Track for Accountability – OKRs are driven by data – hence requires periodic check ins, objective grading and assessment
Stretch for Amazing – OKRs motivate us to excel by doing more than we thought possible – unleashing our creative and ambitious selves
John also talks of replacing the old annual performance management system with by Continuous Performance Management implemented through Conversations, Feedback and Recognition (CFRs in short)
“Leadership is Language” by David Marquet, is a follow up to his earlier book “Turn the Ship Around”. In this book he talks about how as a leader, he changed the way he talked to people and the words that were used and the impact it had on others. According to Marquet, the language changed in three ways
from a reactive language of “Convince, Coerce, Comply and Conform” to a proactive language of “Intent and Commitment” to action
from a language of “Prove and Perform” to a language of “Improve and Learn”
from a language of Invulnerability and Certainty to a language of Vulnerability and Curiosity.
David bases his new leadership playbook on an incident in 2015 , when a container ship, El Faro, with all the modern radios and navigation equipment sailed directly into a hurricane and sank. With the transcripts available of all the conversations on board the ship, he came to a conclusion that had the captain acted differently or played a different leadership playbook, the ship could have been saved.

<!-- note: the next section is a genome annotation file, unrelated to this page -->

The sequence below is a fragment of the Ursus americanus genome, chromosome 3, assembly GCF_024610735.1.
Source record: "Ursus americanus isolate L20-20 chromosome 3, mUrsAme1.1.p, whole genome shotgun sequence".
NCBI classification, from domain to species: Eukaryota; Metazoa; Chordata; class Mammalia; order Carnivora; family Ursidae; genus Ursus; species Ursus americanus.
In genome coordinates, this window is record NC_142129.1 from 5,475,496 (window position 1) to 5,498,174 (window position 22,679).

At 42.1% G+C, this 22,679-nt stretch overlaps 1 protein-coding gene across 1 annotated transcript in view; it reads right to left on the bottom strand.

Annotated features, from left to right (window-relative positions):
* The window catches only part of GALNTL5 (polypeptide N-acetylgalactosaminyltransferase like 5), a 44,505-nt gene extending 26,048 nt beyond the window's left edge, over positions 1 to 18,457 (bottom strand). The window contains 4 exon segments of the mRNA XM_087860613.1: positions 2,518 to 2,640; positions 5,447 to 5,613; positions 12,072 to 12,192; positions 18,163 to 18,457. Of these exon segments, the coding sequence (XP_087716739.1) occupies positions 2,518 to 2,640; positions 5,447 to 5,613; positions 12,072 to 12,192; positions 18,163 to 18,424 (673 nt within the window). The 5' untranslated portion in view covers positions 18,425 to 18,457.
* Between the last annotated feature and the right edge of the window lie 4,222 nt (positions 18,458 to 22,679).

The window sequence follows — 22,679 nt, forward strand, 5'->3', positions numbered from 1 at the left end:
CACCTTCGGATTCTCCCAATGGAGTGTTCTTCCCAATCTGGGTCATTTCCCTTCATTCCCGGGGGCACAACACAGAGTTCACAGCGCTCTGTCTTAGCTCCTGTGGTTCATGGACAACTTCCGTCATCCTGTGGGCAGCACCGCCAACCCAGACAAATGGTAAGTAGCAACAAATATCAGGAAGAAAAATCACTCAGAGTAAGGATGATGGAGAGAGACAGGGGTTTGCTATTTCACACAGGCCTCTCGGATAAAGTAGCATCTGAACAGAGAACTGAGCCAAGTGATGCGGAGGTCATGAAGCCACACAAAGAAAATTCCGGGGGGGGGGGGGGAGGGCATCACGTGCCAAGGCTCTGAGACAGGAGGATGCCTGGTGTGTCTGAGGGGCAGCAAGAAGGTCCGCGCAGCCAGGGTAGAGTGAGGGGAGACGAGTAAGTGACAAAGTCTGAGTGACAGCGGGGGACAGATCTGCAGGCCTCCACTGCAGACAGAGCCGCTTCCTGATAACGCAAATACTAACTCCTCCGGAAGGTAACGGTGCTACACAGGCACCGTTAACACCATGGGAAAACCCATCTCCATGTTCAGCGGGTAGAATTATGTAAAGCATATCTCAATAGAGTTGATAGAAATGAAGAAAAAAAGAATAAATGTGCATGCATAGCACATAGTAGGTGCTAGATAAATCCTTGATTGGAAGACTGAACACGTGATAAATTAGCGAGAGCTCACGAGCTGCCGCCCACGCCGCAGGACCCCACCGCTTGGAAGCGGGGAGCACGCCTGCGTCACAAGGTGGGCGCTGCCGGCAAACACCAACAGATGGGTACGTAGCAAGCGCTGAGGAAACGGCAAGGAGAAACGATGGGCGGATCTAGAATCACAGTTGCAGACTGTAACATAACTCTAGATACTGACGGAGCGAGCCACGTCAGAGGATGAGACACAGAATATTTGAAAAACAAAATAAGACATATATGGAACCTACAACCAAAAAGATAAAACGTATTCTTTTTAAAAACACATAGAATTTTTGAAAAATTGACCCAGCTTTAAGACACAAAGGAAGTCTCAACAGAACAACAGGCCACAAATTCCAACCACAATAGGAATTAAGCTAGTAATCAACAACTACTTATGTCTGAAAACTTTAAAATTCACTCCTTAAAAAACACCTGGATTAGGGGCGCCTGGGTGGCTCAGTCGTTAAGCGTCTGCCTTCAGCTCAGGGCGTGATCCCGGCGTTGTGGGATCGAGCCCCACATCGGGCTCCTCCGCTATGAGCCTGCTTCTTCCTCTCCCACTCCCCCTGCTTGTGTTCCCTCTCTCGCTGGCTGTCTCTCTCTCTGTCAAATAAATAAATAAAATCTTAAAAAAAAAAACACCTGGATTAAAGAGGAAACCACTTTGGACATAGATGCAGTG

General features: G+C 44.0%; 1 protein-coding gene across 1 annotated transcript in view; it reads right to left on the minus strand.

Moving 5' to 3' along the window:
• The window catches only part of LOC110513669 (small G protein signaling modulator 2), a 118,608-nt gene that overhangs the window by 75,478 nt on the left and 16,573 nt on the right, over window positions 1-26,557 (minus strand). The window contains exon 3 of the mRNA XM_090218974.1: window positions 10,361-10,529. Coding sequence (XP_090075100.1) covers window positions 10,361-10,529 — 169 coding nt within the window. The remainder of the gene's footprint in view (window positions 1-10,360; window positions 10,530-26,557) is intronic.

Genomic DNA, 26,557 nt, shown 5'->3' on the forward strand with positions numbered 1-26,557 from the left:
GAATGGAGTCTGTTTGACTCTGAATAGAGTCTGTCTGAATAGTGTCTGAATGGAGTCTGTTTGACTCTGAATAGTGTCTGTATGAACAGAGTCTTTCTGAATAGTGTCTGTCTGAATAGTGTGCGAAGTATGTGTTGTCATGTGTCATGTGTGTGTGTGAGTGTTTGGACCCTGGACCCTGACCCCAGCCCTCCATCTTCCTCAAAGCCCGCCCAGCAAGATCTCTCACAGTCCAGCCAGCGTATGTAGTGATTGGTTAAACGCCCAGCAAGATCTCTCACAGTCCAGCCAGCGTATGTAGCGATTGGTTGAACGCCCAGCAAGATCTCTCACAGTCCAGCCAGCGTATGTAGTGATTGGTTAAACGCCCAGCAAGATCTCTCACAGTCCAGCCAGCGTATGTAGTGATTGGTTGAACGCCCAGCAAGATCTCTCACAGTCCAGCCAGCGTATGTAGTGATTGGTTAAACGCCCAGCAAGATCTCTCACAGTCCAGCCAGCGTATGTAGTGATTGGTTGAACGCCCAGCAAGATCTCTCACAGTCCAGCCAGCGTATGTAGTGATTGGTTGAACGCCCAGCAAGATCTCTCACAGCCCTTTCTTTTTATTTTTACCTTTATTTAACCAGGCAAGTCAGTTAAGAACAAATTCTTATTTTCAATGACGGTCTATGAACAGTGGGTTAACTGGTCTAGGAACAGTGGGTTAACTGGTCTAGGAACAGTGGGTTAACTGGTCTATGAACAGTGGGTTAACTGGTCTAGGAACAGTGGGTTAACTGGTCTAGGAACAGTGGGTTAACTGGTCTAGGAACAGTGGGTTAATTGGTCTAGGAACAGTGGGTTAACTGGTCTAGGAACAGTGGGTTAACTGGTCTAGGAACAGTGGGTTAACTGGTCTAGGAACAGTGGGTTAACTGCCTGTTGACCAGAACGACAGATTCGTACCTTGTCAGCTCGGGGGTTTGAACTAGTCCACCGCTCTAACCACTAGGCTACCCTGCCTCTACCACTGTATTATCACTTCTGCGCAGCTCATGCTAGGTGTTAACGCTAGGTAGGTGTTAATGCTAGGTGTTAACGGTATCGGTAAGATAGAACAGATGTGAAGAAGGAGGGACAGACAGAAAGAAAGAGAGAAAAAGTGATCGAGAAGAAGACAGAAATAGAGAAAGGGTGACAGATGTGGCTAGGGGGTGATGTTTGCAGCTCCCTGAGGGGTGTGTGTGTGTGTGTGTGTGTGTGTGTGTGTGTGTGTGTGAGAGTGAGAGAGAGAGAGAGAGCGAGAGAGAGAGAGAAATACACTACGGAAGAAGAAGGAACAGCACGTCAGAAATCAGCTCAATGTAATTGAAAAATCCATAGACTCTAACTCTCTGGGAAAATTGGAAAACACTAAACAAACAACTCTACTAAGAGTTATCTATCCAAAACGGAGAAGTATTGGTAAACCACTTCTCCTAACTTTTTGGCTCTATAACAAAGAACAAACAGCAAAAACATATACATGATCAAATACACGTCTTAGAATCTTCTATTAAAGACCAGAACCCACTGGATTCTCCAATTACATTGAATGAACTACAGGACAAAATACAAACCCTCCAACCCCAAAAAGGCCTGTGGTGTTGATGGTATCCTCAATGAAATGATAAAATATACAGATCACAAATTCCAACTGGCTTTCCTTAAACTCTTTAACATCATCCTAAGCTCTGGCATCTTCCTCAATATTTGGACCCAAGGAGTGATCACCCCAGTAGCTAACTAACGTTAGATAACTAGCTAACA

The new Leadership playbook which consists of 6 plays – based on a specific use of language, forms the core of the book. They are
Control the clock instead of obeying the clock
Collaborate instead of coercing
Commitment rather than compliance
Complete defined goals instead of continued work indefinitely
Improve outcomes rather than prove ability
Connect with people instead of conforming to your role
I have been following books by Roman Pichler – having read his two earlier books Agile Product Management with Scrum and Strategize. I feel his latest book “How to Lead in Product Management” is more about coaching the Product Management – where he talks about the various challenges that the Product Leadership faces, and how to deal with them. And then goes into details into the Interations that the Product management needs to get into, the goals that he needs to set, the conversations he should have, managing conflicts, making effective decisions and self leadership.
I love the way he has weaved in a lot of aspects of coaching – active listening, empathy, mindfulness, non violent communication, negotiation etc. into the book.